With PowerPoint, anyone can create a presentation…right? WRONG. Some people just shouldn’t.
Before PowerPoint, presentations were only created by marketing people who worked with graphics professionals to create slides. These are people who know how to write and how to design and use color. Most people now who create presentations don’t have a clue.
Here are some things NOT to do when creating a presentation.
- Don’t use too many words on a slide. You’ve all seen those slides with tons of words crowded on one slide and people are squinting to read what the slides says…if they bother at all. Most likely they won’t bother.
- Don’t use too few words on a slide. While forcing too many words on a slide is ineffective, so is creating a slide with too few words on a slide. Presentations are often passed around to customers, prospects, sales guys, and other managers. They will have absolutely no idea what you’re talking about if you don’t use enough words to explain what the bullets mean.
- Don’t use a gazillion different (and competing colors). Some people just don’t have a sense of color and they use too many colors randomly. It just looks awful. Don’t do it.
- Don’t capitalize every word in a bullet. This is a personal pet peeve of mine. What’s the point of doing this? There is no point.
- Don’t use amateurish clip art. I once did consulting for a client who insisted that the presentations she gives at conferences are very professional. That client used the kind of clip art your elementary school kid would use for a school project. There’s nothing professional looking about that. AT ALL.
- Don’t use a picture or any kind of graphic if it has no relevance to the slide. Sure, using a picture adds interest to a presentation, but make sure it adds something to the slide. You don’t want the viewer to be sitting there thinking “Huh?” when they see the picture.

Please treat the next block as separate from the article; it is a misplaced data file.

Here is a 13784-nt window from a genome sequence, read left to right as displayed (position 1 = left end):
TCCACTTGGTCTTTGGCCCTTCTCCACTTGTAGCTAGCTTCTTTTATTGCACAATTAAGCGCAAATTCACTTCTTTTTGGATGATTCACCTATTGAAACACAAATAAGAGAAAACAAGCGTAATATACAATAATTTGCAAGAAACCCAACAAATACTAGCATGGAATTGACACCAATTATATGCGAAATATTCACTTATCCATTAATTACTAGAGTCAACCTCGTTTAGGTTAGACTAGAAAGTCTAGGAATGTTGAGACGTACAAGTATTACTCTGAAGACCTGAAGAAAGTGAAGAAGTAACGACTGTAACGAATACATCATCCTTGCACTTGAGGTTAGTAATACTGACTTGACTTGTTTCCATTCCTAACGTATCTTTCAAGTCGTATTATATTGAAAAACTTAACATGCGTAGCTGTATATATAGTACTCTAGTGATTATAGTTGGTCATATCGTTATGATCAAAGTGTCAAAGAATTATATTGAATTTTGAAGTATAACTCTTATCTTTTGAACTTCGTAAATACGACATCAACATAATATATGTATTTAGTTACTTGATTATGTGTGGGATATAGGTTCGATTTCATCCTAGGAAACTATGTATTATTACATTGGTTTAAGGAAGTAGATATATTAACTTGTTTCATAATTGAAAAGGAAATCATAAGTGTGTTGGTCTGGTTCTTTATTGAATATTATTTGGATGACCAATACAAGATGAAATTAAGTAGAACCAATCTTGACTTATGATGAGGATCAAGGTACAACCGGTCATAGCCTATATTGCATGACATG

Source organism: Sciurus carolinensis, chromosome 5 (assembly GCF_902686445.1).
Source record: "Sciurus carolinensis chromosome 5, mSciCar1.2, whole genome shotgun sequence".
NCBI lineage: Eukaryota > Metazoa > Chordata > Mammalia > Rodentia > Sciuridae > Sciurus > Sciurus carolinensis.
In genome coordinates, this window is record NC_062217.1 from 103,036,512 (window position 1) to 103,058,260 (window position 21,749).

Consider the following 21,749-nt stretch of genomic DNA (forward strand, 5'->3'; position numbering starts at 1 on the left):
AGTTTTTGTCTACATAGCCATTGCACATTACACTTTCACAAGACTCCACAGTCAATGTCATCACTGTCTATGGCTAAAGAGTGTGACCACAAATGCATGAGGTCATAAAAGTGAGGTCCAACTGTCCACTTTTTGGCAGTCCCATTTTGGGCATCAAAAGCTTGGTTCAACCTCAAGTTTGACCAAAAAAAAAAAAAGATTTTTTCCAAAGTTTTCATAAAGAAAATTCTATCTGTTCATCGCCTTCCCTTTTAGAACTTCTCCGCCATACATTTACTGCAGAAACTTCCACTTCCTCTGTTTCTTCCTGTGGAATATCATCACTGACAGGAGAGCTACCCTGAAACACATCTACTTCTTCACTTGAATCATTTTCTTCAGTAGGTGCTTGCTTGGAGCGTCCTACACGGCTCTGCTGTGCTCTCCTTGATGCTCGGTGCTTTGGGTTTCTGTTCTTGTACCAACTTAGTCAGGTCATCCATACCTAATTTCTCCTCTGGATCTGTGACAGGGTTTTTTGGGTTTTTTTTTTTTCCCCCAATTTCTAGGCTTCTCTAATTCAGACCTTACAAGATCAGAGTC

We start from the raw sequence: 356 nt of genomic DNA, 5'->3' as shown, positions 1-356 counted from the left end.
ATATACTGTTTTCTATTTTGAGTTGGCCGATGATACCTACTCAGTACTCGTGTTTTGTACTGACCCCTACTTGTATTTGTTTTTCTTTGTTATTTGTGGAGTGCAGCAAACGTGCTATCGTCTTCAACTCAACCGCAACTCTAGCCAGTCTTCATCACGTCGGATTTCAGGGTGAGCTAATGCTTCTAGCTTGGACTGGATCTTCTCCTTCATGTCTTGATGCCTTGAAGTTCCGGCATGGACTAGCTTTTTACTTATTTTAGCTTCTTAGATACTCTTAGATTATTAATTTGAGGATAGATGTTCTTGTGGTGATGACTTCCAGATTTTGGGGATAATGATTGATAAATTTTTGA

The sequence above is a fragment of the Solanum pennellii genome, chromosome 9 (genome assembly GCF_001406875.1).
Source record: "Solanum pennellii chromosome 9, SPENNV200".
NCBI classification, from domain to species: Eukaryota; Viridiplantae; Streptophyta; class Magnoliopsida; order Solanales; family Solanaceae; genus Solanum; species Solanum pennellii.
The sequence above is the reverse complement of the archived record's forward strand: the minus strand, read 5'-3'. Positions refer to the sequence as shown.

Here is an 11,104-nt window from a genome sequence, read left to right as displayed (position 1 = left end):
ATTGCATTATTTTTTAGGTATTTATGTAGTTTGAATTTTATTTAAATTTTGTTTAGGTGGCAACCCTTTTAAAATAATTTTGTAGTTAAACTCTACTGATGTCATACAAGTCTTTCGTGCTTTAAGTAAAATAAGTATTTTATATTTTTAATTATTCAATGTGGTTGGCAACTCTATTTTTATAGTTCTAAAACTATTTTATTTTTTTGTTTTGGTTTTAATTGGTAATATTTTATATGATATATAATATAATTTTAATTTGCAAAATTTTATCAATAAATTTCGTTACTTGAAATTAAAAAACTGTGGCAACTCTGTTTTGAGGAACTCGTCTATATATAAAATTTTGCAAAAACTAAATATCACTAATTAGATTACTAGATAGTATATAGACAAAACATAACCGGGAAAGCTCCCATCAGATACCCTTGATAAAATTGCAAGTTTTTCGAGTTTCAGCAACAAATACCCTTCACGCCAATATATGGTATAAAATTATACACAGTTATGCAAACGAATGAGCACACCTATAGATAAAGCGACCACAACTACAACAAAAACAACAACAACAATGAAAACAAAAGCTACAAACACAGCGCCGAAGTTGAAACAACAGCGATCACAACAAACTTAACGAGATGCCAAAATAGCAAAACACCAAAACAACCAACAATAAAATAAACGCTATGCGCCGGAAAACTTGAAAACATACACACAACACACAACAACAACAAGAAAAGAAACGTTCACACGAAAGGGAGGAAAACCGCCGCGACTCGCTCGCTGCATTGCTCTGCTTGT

- Don’t include information or pictures without giving (or purchasing) proper credit. Do you have permission to include that chart from XYZ analyst or did you at least acknowledge below the chart that the analyst developed the chart? If it’s a photo, did you buy the rights to use the photo (or get it from a free site like the ones I’ve used on my blog so far)? Have you acknowledged copyrights?
- Don’t use different fonts and type sizes for titles and the same level of bullets. When I see a presentation that has Arial font, point size 24 for the title on one slide and Trebuchet font, point size 18 for the title on another slide, I can guess that the presentation was developed by a non-marketing person. Ever heard of consistency?
- Don’t use too many special effects. Sure, those diagonal fade-ins are pretty cool, but if you use special effects like that on every slide and on every bullet of every slide, all of a sudden the presentation is huge. And it can be rather annoying to the person watching the presentation.
- Don’t ramble and don’t go on too long. No one likes a presentation that drags on and on and doesn’t really go anywhere. Stick to the point (you do have one, right?) and give the customer/listener what they came to hear.